"required"

  • true - The default, this argument is required.
  • false - This argument is optional.
  • A string - This argument is required, and not using it will give this as the reason why.

Argument types

  • "any" - Allows any value.
  • "bool", "function", "nil", "number", "string", "table" - Expects a value of the respective type.
  • "..." - Allows any number of variables after this one. If required is true (it is by default), then this will lint if no additional arguments are given. It is incorrect to have this in the middle.
  • Constant list of strings - Will check if the value provided is one of the strings in the list. For example, collectgarbage only takes one of a few exact string arguments--doing collectgarbage("count") will work, but collectgarbage("whoops") won't.
  • { "display": string } - Used when no constant could possibly be correct. If a constant is used, selene will tell the user that an argument of the type (display) is required. For an example, the Roblox method Color3.toHSV expects a Color3 object--no constant inside it could be correct, so this is defined as:
[[Color3.toHSV.args]]
type = { display = "Color3" }

Properties

Example:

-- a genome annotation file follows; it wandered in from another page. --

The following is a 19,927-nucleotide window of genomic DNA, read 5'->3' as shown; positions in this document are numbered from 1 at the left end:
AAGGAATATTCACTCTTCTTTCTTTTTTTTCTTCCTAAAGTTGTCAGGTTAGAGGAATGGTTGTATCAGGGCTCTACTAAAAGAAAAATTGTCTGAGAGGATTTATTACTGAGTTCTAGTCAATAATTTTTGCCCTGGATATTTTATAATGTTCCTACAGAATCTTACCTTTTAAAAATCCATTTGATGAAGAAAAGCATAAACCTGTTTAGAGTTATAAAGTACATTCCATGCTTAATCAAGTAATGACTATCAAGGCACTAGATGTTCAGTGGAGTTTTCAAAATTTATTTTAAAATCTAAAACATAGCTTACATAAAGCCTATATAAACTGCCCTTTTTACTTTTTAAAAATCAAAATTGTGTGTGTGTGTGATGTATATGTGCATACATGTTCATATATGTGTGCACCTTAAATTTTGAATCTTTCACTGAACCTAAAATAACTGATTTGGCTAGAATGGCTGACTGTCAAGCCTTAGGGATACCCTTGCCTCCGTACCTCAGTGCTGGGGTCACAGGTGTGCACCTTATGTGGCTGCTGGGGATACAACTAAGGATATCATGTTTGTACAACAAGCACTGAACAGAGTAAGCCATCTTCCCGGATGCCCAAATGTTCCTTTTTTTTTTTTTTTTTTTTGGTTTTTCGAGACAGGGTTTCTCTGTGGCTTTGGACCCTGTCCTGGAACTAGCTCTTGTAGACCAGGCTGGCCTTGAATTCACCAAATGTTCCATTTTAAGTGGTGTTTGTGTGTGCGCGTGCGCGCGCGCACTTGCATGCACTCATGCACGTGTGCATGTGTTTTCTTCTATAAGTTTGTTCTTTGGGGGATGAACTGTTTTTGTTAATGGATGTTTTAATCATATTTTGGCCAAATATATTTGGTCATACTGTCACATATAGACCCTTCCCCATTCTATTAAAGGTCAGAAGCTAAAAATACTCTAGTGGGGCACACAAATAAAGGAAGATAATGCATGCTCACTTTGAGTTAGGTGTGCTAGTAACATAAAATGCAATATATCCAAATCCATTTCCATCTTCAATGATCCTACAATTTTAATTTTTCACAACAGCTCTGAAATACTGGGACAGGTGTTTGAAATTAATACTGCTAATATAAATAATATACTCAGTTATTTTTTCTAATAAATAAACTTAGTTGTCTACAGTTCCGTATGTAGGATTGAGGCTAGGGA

[_VERSION]
property = true

Specifies that a property exists. For example, _VERSION is available as a global and doesn't have any fields of its own, so it is just defined as a property.

The same goes for _G, which is defined as:

[_G]
property = true
writable = "new-fields"

writable is an optional field that tells selene how the property can be mutated and used:

  • "new-fields" - New fields can be added and set, but variable itself cannot be redefined. In the case of _G, it means that _G = "foo" is linted against.
  • "overridden" - New fields can't be added, but entire variable can be overridden. In the case of Roblox's Instance.Name, it means we can do Instance.Name = "Hello", but not Instance.Name.Call().
  • "full" - New fields can be added and entire variable can be overridden.

If writable is not specified, selene will assume it can neither have new fields associated with it nor can be overridden.

Struct

Example:

[game]
struct = "DataModel"

Specifies that the field is an instance of a struct. The value is the name of the struct.

Table

Example:

[math.huge]
property = true

[math.pi]